“You can't have the entire U.S. government or the federal acquisition regulations change so we can do innovation,” says the head of a small arm of the Pentagon designed to facilitate rapid research and development of tools
Think the government is overly bureaucratic, inefficient and stifles innovation?
Well, you’re probably right in a lot of ways. But it was designed to be that way.
That’s according to Adam Tarsi, chief of staff at the Combating Terrorism Technical Support Office, a small arm of the Pentagon designed to facilitate rapid research and development of tools to fight terrorism.
The many rules and procedures that make up the federal acquisition system are in place to protect the country’s financial resources, he explained during an event Thursday on innovation in government hosted by the Professional Services Council, the Northern Virginia Technology Council and TandemNSI.
Despite pockets of innovation -- Tarsi’s office, for example-- large parts of the government are purposefully inefficient, he said.
“You can't have the entire U.S. government or the federal acquisition regulations change so we can do innovation,” he said during the event held in Arlington, Virginia. “I have tons of customers that think if I give [them] $10 million, tomorrow a FedEx box full of innovation is going to show up."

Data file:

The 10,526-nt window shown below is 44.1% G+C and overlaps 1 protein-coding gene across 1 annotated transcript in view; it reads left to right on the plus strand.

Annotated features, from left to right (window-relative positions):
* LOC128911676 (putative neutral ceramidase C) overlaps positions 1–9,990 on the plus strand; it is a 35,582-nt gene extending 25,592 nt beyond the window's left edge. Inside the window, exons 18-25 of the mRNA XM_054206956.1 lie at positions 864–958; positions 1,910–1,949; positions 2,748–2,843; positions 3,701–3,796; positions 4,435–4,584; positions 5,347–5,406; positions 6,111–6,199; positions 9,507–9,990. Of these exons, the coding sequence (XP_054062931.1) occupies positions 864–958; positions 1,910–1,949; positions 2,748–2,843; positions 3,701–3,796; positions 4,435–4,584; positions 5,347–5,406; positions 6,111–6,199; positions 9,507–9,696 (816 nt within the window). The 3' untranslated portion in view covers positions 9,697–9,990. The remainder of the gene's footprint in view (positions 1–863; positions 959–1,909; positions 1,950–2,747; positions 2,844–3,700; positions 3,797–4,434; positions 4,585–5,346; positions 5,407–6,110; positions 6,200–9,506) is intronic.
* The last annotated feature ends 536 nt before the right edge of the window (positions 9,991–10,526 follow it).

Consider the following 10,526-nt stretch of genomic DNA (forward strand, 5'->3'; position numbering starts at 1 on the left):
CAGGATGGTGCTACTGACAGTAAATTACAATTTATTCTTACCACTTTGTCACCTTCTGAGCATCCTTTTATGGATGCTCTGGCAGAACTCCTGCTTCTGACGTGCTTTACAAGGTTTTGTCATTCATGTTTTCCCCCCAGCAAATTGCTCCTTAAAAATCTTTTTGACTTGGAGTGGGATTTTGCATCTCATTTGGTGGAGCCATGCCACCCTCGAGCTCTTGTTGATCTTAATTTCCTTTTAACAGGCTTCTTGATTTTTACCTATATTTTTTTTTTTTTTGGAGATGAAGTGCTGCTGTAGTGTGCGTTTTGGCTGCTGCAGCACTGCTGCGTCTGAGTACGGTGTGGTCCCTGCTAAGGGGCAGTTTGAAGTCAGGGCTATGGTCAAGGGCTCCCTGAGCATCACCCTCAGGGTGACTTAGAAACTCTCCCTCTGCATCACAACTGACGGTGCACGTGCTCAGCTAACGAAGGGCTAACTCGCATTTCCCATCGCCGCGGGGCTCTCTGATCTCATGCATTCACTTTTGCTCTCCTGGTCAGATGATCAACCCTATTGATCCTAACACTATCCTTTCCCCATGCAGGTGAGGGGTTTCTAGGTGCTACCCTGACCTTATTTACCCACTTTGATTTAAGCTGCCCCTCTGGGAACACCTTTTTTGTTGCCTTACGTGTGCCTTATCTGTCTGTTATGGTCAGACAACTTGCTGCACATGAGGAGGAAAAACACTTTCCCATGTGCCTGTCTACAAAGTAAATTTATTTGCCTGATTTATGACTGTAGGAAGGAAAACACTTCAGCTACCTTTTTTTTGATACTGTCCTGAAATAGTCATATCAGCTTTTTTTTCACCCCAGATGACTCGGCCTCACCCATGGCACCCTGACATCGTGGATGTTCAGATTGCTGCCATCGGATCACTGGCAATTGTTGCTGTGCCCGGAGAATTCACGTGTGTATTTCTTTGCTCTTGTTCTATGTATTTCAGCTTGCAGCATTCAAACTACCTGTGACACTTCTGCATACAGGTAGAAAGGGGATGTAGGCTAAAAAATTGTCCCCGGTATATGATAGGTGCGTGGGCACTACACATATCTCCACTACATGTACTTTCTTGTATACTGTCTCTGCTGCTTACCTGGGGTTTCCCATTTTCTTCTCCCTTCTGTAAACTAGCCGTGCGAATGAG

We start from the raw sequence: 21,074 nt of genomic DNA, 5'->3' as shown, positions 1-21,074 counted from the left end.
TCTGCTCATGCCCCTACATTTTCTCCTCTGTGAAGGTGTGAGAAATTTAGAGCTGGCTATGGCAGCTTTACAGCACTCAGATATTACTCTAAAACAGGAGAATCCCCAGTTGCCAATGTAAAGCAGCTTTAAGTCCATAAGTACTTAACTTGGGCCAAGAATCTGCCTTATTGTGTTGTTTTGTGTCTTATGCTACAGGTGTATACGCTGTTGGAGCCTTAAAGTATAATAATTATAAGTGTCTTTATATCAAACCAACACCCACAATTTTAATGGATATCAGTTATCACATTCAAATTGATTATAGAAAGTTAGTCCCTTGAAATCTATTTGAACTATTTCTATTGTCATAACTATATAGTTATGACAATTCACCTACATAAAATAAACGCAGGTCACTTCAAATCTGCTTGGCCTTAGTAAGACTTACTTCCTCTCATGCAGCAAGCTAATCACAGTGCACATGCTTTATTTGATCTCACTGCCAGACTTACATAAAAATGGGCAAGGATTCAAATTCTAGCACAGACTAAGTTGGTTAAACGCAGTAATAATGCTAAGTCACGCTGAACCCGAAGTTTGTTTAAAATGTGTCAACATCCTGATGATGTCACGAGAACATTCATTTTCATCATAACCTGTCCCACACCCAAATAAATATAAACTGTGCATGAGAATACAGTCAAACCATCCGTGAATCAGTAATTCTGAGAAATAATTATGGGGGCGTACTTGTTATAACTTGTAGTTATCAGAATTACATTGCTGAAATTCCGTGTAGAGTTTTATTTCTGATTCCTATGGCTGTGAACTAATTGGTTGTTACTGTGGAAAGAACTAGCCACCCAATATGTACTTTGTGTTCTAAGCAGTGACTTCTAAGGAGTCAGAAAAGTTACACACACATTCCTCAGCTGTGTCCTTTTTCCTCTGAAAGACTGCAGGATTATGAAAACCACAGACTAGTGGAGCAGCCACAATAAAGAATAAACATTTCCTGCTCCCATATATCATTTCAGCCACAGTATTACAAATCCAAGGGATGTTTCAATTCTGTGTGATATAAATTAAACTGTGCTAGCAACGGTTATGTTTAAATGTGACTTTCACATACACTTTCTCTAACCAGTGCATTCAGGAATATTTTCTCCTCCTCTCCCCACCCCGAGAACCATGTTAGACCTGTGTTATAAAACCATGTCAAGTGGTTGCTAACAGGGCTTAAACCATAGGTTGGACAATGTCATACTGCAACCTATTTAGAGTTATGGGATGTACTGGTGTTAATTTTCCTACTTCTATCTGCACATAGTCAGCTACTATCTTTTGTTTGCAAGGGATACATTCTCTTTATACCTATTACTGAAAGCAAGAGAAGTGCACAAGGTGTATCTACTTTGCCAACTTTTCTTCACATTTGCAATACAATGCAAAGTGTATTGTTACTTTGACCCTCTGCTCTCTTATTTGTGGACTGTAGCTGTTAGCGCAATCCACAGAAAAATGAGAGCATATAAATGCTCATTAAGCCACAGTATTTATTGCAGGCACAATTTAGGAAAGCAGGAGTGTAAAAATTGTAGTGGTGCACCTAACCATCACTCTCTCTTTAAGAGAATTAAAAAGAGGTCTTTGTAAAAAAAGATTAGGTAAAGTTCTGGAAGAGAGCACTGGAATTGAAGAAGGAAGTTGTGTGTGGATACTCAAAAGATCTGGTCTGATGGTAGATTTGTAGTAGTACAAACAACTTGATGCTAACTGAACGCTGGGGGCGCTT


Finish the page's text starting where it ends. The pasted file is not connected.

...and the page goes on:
The layers of rules and processes are designed to protect the government from needless risk, he said.
For example, building a Joint Strike Fighter or any other complex military machine should not involve absorbing risk, he said.
That doesn’t necessarily mean there’s no room in the federal government for a little innovative risk taking.
Prizes and challenges are another useful option for tapping innovative outsiders without requiring an agency to open itself up to a huge amount of risk, Tarsi explained. It allows the government to swap paying for research and development and instead pay for just results.
“In a broad agency announcement, I'm looking for a neat idea where I can partner with that company, pay them to build that thing they said they can build,” Tarsi said. “In a challenge, I'm rewarding the guy who actually built it.”
Prizes and challenges give agencies the opportunity to broaden the field of innovation they’re soliciting from, which can serve to reduce risk, he explained.